I took Faith up on the challenge. For one month, every day, I wrote 2000 to 3000 words after a day of teaching high-school French and caring for my mother who was living with us at the time. I was a woman driven to finish, no matter what. And out of that came my first novel, although it took years to revise and edit. But more than that, God gave me a newfound love of writing. If you knew me in high school, you’d know it was a miracle.

Manna came at a time of need. I just read II Kings 4 this morning. A widow was down to her last jar of oil. She cried out to Elisha to help her before the creditors took her sons as slaves. Like the Israelites, she was in survival mode. God didn’t take away her debt. Instead, he took that jar of oil and filled all the containers she could find. Her part was to ask her neighbors for containers. God did the rest, providing her with a way to pay off her debt.

God gave manna to the Israelites for a limited time when they needed it. It was something that hadn’t existed before, and except for a slice kept in the Ark of the Covenant, it hasn’t been seen since. But my manna will live on in the form of more books and more songs.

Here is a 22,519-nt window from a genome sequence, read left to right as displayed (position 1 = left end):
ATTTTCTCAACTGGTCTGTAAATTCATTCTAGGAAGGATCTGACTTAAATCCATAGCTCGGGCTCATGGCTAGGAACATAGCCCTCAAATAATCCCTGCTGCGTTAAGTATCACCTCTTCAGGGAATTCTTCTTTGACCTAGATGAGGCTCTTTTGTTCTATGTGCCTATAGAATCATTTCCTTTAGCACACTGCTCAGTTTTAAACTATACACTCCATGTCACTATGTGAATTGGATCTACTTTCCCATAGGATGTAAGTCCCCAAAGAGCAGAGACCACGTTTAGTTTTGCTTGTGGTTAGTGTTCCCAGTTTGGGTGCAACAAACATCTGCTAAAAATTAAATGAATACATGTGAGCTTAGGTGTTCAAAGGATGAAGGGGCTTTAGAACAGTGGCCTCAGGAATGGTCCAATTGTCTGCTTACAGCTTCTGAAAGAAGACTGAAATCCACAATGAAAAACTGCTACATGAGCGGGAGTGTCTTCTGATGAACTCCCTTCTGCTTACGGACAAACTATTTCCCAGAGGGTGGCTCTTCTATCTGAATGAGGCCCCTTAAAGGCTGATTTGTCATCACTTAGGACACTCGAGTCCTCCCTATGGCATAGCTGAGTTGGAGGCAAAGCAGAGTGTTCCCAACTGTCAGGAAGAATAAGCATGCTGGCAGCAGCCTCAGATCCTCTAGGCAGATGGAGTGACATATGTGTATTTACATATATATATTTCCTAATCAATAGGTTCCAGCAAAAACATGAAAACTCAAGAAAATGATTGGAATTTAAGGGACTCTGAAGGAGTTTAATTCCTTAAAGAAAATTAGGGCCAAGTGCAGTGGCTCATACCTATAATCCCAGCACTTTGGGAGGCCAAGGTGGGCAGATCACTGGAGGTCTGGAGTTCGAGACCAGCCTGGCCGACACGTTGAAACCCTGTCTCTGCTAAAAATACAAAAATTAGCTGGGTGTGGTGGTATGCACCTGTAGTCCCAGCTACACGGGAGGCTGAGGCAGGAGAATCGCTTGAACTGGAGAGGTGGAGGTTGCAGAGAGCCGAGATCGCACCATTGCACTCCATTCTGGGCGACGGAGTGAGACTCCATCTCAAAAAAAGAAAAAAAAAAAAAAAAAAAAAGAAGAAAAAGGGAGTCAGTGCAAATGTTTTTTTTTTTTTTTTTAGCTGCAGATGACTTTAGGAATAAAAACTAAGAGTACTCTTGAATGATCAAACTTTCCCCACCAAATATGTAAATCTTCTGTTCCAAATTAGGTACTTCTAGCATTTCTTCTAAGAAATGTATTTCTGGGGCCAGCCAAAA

I love to Tell a Story

March 4, 2017

I Love to Tell a Story

By Sherri Stewart

I love a good story. Having taught for well over thirty years, thousands of teenagers have heard my tales whether they wanted to or not. Indeed, many students have come back and told me the thing they remembered most about my class were the stories (not so much the curriculum).

            We all know a story must have a conflict. If everything goes the way it’s supposed to, you might as well close the book. Think of the perennial first assignment in any English class—write about what you did last summer. How utterly boring! We teachers should ask instead, “Tell about something that went wrong this summer.” Then you have an interesting paper.